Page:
Canadian oil and gas company Bengal Energy is diving into Bitcoin (BTC) mining to harness untapped energy from gas wells in remote parts of an Australian field.
According to The Australian, Bengal Energy is set to implement a pilot program in which about 70 bitcoin miners will be installed inside a portable building known to the local mining industry as a “dunga” that will be assembled. Next to a number of previously decommissioned gas wells in the Cooper Basin.
The company has purchased gas wells from its local oil and gas partners, Santos Energy and Bridgeport Energy, according to Bengal Energy COO Kay Ebersbacher.
Eberspächer added that the newly acquired gas wells present an interesting challenge for the energy company because they are known as “stretched wells”. This means that while it is technically possible for a company to produce electricity from gas locally, today’s distribution pipelines are a long way off.
A pipeline is currently under construction that will be able to exploit remote gas wells in Bengal. However, development delays are exacerbated by supply chain issues related to COVID-19.
Initially, we expected the wells to be completed for six months, but there was no production. We were dealing with abandoned assets.”
Dong mobile bitcoin mining rigs have come under attack as a solution to the problem. Donga Testing will be equipped with 66 mining rigs capable of generating around 0.005 bitcoins per day, which is approximately $235 USD.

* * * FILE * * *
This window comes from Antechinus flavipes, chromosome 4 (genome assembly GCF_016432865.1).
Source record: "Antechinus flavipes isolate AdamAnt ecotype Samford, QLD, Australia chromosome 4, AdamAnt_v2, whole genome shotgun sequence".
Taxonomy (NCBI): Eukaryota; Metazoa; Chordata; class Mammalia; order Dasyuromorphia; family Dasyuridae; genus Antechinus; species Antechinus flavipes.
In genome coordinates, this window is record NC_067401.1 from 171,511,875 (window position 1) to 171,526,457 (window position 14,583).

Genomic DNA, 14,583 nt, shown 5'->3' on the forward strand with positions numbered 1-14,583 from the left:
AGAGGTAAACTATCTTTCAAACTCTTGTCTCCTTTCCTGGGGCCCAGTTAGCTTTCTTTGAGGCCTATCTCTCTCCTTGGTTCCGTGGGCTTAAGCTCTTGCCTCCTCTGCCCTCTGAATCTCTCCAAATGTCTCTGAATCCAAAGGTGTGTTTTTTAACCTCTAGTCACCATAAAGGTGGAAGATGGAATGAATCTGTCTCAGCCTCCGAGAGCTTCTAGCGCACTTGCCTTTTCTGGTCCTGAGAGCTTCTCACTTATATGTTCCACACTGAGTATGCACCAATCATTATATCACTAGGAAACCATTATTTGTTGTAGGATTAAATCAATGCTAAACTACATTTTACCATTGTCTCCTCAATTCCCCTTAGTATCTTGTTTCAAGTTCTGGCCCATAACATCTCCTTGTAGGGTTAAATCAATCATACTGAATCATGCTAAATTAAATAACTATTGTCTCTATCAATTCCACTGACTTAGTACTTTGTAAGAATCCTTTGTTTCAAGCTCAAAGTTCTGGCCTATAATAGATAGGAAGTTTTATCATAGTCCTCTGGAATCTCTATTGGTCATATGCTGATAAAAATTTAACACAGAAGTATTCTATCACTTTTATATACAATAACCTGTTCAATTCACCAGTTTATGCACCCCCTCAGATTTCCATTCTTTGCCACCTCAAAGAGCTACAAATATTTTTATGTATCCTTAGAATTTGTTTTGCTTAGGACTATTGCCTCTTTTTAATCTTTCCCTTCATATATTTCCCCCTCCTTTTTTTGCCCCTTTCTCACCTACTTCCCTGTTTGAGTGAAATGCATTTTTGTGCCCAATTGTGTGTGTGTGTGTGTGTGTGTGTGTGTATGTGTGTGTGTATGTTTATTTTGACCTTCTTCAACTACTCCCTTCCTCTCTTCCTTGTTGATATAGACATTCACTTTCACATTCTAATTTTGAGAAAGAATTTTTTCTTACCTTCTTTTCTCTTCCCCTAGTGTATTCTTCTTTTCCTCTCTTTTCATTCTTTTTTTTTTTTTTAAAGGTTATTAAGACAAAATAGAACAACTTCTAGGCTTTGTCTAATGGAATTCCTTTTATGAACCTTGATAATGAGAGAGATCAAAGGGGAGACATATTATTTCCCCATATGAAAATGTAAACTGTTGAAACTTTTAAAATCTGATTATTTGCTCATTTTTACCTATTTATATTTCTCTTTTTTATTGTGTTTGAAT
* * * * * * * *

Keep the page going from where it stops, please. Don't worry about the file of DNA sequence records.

If the lawsuit succeeds, Bengal Energy is said to be trying to increase bitcoin mining 10 to 20 times, which means total revenue could reach $2,000 to $5,000 per day.
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Bengal Energy is adding its name to a growing list of mining companies, including ConocoPhilips and Exxon Mobil, that are looking to harness the full potential of energy commonly wasted or used through mobile bitcoin mining.
In response to the criticism that has been published about bitcoin mining on environmental grounds, fossil fuel companies are increasingly interested in finding new ways to reduce harmful byproducts of mining, as well as using sustainable alternatives where possible.
The Bitcoin Mining Council estimated a sustainable energy consumption pattern of 58.5% for the global industry in the last quarter of 2021. Even miners in Norway are using waste heat to dry wood.